University of Arkansas education researchers Jay Greene and Marcus Winters touched a nerve when their study on teacher pay hit newsstands in February. Critics took aim, questioning the accuracy of Greene’s findings that teachers make an average of $34 an hour.
Yet most people failed to take stock of the larger point the authors were making: The real debate shouldn’t be over how much teachers are paid, they argued–it’s the way they’re paid that needs reform.
Enter merit pay.
Merit pay programs are slowly inching toward the mainstream, a fact even the National Education Association (NEA) teachers union now concedes. Still, teachers unions continue to say merit pay is, in the words of former NEA president Bob Chase, “smart but it would be a mistake if a lot of schools tried to replicate it,” according to a 1999 Education Intelligence Agency memo.
Trying to halt this momentum suggests merit pay is some radical new approach, when in fact differentiated pay was common as early as the 1920s. Yet as even a cursory glance at their history shows, merit pay programs systematically have been halted before their benefits or detriments could be demonstrated.
Thus, we still don’t know that merit pay works–but as its proponents rightly note, sticking with the status quo continues to produce flat-lined student test scores.
Over the past few years, merit pay plans have been adopted in Charlotte, Dallas, Denver, and Minneapolis, to name just a few cities. The programs differ in terms of the bonuses offered and the criteria for gaining them. As a result, measuring the effectiveness of merit pay programs is like shooting at a moving target.
For instance, critics of Houston’s new merit pay plan say its bonuses are simply too small to encourage teachers to improve their teaching practices. Moreover, figuring out how music teachers, art teachers, and even physical education teachers can reap the benefits of a merit pay system is crucial if such programs are ever to reach a critical mass of support.
But does all this mean merit pay can’t work?
Differences in Details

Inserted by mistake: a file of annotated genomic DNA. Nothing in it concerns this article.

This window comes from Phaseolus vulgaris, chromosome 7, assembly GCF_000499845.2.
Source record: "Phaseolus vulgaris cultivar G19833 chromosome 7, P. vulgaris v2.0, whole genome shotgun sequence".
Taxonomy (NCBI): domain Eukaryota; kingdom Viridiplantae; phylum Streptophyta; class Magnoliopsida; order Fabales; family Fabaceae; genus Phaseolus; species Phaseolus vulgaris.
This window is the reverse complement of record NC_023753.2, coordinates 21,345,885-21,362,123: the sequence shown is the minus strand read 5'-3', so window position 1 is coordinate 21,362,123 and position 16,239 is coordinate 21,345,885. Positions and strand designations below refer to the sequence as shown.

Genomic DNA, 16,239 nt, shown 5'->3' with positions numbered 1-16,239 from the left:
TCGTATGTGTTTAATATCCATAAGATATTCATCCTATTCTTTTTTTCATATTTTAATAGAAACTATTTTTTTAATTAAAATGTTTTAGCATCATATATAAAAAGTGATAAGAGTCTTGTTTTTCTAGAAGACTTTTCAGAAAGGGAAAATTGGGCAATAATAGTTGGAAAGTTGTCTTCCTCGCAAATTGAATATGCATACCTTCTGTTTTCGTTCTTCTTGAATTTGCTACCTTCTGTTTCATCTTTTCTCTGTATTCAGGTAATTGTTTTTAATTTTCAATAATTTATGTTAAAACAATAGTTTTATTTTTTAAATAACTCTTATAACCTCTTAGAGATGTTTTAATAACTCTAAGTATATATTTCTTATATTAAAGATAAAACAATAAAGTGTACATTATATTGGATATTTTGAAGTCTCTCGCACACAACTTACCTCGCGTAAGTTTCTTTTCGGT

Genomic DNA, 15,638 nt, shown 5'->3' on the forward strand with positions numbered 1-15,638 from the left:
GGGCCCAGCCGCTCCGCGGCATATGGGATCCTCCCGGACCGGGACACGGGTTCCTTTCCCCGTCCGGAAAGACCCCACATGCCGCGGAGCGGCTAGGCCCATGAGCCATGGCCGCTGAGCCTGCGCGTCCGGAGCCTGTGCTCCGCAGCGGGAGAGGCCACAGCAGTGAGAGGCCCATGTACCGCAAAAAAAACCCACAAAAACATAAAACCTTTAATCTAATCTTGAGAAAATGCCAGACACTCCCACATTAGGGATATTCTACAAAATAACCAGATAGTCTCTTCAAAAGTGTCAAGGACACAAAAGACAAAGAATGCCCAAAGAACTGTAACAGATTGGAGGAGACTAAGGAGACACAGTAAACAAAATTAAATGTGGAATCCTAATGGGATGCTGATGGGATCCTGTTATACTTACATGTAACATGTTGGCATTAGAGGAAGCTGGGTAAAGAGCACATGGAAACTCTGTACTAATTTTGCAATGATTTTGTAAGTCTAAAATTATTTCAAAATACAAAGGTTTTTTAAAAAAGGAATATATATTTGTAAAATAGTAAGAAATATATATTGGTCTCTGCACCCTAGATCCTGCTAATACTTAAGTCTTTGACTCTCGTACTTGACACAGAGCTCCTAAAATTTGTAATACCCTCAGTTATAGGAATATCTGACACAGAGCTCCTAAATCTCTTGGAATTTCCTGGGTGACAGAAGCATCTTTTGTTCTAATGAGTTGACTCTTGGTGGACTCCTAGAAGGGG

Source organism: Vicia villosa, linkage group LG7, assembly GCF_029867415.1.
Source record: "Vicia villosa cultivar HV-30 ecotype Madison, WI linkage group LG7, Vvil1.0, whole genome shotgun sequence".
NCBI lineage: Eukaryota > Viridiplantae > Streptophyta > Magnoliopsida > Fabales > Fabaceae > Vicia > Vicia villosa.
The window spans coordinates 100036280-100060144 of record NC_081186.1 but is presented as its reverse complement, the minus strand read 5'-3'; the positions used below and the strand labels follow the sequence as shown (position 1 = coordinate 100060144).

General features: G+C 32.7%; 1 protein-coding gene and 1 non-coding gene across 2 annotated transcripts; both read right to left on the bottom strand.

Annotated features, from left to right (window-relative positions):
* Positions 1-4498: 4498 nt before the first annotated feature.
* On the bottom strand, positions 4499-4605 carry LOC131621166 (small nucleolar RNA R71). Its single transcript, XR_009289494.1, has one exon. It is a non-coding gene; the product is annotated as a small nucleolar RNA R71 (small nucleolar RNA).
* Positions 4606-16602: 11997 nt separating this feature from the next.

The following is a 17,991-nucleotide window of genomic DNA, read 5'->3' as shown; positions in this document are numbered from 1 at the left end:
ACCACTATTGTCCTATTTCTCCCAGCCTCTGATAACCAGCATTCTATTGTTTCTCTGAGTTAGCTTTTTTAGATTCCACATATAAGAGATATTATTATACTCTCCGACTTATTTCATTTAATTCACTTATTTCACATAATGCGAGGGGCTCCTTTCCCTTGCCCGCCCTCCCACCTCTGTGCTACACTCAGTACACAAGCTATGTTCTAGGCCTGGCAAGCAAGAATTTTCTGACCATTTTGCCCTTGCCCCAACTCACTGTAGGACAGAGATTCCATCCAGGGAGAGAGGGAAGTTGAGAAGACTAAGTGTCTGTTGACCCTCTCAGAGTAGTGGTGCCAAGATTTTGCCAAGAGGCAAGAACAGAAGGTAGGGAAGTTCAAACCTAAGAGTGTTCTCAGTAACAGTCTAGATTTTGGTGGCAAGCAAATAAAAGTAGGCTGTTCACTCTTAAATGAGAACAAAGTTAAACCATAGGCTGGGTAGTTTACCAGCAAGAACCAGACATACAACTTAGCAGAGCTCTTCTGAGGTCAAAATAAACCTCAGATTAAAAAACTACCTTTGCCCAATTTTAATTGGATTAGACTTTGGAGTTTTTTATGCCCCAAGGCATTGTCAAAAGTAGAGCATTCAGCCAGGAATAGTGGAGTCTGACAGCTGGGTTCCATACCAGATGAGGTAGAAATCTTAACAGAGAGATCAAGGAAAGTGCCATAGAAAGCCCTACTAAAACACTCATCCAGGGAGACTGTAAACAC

As with many education reforms, the devil is in the details. While academic research on the topic has been surprisingly sparse, some well-designed attempts, such as David Figlio and Lawrence Kenny’s large-scale 2006 study, have found individual teacher incentives are positively associated with student gains.
Earlier this year, a pilot program in Arkansas’s Little Rock School District provided researchers an opportunity to discover the effects of merit pay.
In the Little Rock program, teachers could earn a bonus worth up to $11,000, and participating schools received more than $200,000 in total performance bonuses for the 2005-06 school year. According to a research team led by Gary Ritter and Joshua Barnett at the University of Arkansas’s Department of Education Reform, those bonuses led to significantly greater learning gains than had been achieved by the same students prior to the program, as well as by students at comparable schools.
Students in schools where the program operated in 2005-06 showed an improvement of 3.5 Normal Curve Equivalent points–a gain of nearly 7 percentile points for the average student.
While the results from this first-year study suggest the future of merit pay is promising, the second-year study will add five more schools to the program–a move that will greatly assist in expanding and explaining the first-year findings.
This has some merit pay proponents saying it could be the missing piece for which education reformers have been searching.
Not so fast. While the early signs are encouraging, we won’t know if merit pay really works until various pilot programs are allowed to run unimpeded for several years. Detractors have managed through politically sensitive school boards to dismantle several promising plans.
Nevertheless, since almost no one is satisfied with the way teachers are paid, critics unhappy with current merit pay programs would do well to contribute to the debate by proposing viable alternatives.
Merit pay may not be the cure-all to education’s ills, but trying it and measuring its impact can’t be any worse than simply staying the course.
Brian Kisida ([email protected]) is a research associate for the School Choice Demonstration Project, and Brent E. Riffel ([email protected]) is the deputy director of the Office for Education Policy, both at the University of Arkansas Department of Education Reform.
For more information …
Education Intelligence Agency, September 20, 1999, http://www.eiaonline.com/archives/19990920.htm.
“Individual Teacher Incentives and Student Performance,” by David Figlio and Lawrence Kenney, National Bureau of Economic Research, Working Paper No. 12627, October 2006, http://www.nber.org/papers/w12627
“Evaluation of Year One of the Achievement Challenge Pilot Project in the Little Rock Public School District” by Joshua H. Barnett, Gary W. Ritter, Marcus A. Winters, and Jay P. Greene, published in January 2007 by the University of Arkansas, is available through PolicyBot™, The Heartland Institute’s free online research database. Point your Web browser to http://www.policybot.org and search for document #20772.